It’s hard to admit, and I choke as I write, because a character trait that would land me a role as a strong, unforgettable leading lady of my own damn story, this is not.
But regardless, it’s true.
I am addicted to the bottom of the ladder.
I’m not tied to it, wormlike umbilical cord still firmly attached at the navel, providing comfort and sustenance until I’m ready to climb.
I’m addicted to it because I’m not attached.
And, if you want to know the truth, I have no desire to climb.
I test a rung, then jump back down. It’s fun down here in the tall, tall grass. Up there, I’d have a view of the whole, wide world. But down here? Down here I get to run all around, play in the dirt, leave when I want, answer to no one. The playground is huge, and there’s no way I’d trade it for a tether to my cell phone and a plush, swivel office chair.
But what am I doing? I ask myself as I drive, fists clenched around the molded plastic wheel, cutting through traffic in a town that hates me on my way to the place where I will spend the next 6 self-deprecating hours as an almost-thirty-year-old assistant.
I’m not ashamed of the job itself, but of the fact that I’m wasting my time.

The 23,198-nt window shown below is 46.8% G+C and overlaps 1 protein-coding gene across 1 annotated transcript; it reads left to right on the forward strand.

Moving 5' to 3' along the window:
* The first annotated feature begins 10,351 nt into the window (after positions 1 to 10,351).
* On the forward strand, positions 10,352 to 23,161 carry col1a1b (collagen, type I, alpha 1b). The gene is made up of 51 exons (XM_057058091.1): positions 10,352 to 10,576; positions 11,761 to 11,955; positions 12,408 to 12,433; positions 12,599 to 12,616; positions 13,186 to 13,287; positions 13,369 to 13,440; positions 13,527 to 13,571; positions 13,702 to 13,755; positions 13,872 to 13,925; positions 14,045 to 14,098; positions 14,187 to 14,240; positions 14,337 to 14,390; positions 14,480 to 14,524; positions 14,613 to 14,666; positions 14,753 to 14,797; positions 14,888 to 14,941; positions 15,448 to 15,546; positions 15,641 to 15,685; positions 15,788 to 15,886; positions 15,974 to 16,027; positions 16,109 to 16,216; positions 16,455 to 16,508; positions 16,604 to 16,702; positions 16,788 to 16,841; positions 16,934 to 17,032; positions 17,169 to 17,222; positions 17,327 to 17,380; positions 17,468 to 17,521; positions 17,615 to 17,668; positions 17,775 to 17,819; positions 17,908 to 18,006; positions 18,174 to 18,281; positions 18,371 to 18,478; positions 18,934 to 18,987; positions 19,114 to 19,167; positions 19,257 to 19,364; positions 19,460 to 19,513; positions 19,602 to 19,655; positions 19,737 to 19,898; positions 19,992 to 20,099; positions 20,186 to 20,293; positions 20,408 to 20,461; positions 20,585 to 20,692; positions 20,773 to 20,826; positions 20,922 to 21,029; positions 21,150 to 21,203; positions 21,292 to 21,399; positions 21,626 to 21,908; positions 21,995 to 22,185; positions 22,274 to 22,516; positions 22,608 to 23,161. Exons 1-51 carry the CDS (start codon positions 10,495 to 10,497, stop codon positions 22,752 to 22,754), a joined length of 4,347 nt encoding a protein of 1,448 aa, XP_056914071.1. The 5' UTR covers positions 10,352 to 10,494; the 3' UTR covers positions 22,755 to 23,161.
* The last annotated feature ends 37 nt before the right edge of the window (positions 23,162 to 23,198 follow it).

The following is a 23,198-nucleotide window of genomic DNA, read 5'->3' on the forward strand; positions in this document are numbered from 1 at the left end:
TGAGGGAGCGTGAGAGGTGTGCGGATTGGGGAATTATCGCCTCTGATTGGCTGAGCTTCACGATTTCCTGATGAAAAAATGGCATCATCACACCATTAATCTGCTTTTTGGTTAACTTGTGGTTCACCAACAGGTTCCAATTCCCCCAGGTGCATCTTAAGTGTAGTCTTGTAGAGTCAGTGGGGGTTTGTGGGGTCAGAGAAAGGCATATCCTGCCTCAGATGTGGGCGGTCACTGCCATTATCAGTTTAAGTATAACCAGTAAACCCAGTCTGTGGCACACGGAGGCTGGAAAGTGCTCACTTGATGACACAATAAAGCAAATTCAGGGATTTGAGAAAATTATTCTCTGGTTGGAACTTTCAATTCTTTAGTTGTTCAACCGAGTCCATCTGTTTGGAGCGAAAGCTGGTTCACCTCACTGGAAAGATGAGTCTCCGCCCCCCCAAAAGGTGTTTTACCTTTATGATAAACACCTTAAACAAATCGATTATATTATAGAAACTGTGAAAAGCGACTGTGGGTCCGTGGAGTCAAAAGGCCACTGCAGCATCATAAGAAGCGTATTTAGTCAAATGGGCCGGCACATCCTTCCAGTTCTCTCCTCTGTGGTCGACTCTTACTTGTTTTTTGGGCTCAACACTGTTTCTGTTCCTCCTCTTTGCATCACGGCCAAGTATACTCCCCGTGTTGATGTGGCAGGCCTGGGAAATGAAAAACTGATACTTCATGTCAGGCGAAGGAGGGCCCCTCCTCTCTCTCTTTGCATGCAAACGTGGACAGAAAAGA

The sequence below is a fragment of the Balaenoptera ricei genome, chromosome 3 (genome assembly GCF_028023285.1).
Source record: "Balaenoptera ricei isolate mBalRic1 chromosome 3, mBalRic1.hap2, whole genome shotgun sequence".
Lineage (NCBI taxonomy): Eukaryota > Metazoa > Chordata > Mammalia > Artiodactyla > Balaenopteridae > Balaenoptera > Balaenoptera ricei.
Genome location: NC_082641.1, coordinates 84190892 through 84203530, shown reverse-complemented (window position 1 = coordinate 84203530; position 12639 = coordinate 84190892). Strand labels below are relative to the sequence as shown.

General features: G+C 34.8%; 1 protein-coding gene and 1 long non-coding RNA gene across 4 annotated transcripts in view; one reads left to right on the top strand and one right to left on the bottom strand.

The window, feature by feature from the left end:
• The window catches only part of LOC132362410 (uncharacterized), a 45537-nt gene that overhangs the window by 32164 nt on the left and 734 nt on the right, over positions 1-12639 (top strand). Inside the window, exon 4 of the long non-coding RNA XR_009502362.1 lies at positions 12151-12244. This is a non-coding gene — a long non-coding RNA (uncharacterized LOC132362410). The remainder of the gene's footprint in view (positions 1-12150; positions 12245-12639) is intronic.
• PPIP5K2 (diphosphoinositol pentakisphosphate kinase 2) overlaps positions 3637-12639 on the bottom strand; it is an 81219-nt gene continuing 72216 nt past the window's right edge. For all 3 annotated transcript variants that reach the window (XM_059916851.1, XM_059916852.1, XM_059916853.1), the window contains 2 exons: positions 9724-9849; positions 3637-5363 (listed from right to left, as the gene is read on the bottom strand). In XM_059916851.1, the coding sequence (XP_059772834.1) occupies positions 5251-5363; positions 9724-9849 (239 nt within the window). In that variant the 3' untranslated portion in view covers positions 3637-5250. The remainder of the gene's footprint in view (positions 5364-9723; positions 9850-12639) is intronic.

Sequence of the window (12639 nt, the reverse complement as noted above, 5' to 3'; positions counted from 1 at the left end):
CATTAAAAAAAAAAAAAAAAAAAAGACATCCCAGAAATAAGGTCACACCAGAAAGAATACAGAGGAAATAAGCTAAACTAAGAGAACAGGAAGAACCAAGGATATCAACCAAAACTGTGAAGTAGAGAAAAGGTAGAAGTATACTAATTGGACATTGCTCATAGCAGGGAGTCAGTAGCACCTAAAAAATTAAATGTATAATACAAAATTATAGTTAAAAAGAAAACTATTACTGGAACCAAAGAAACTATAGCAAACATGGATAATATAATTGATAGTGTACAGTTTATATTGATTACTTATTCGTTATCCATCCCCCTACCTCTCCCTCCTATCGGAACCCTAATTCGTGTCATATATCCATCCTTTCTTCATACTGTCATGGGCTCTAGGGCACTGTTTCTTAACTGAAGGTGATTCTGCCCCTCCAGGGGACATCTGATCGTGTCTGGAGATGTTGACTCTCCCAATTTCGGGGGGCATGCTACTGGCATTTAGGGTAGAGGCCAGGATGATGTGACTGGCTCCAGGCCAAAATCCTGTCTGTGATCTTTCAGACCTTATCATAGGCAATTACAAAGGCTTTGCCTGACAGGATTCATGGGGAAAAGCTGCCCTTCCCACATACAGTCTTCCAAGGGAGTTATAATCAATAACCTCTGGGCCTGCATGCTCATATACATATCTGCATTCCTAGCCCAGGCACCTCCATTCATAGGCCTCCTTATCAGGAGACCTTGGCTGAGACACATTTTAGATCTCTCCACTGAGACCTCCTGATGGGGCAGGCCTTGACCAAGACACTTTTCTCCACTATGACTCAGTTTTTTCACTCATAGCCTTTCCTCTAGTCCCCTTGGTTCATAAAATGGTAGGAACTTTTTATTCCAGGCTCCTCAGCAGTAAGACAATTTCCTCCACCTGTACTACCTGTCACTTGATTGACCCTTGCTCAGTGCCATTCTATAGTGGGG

Of the fact that I’m wasting everyone’s time.
Of the fact that I’m privileged enough to do as I please, yet here I sit, ass tucked firmly between Rung 1 and Rung 2, with no drive to climb yet no heart to run. To run with writing, to declare to the world that this will be my career, even if it makes me a failure who has no choice but to sit at the bottom, staring up with envy at those who’ve made it — who’ve made a true impact — the Chuck Palahniuks and the J. K. Rowlings and the Stephen Kings and yes, the Jenny Lawsons and all the rest with their views from the top and room to run.
I’ve carried this metaphor too far, I think.
Which tells me I probably have a long way to go.
And many changes to make.
Are you ready?
Because I’m not sure I am, but it means a lot that you’re still here. Still reading. And you — yes, you — are my encouragement.
1. Wear something comfortable. Something like jeans and a t-shirt. Something that says, I am not a runner. I take myself too seriously. I would rather sit on the sidewalk drinking beer while you fools go run like it’s fun or something.
2. Arrive at the square with enough arms and bags to carry all of your non-runner stuff (camera, purse, reading material, umbrella, water bottle, etc.) and all of your significant other’s runner stuff (water bottle, free t-shirt, wallet, car keys, etc.). Promptly lose significant other because you had to run back to the car to get more stuff (aka. your jacket because it’s cold and you, the smarter of the two, will not be running).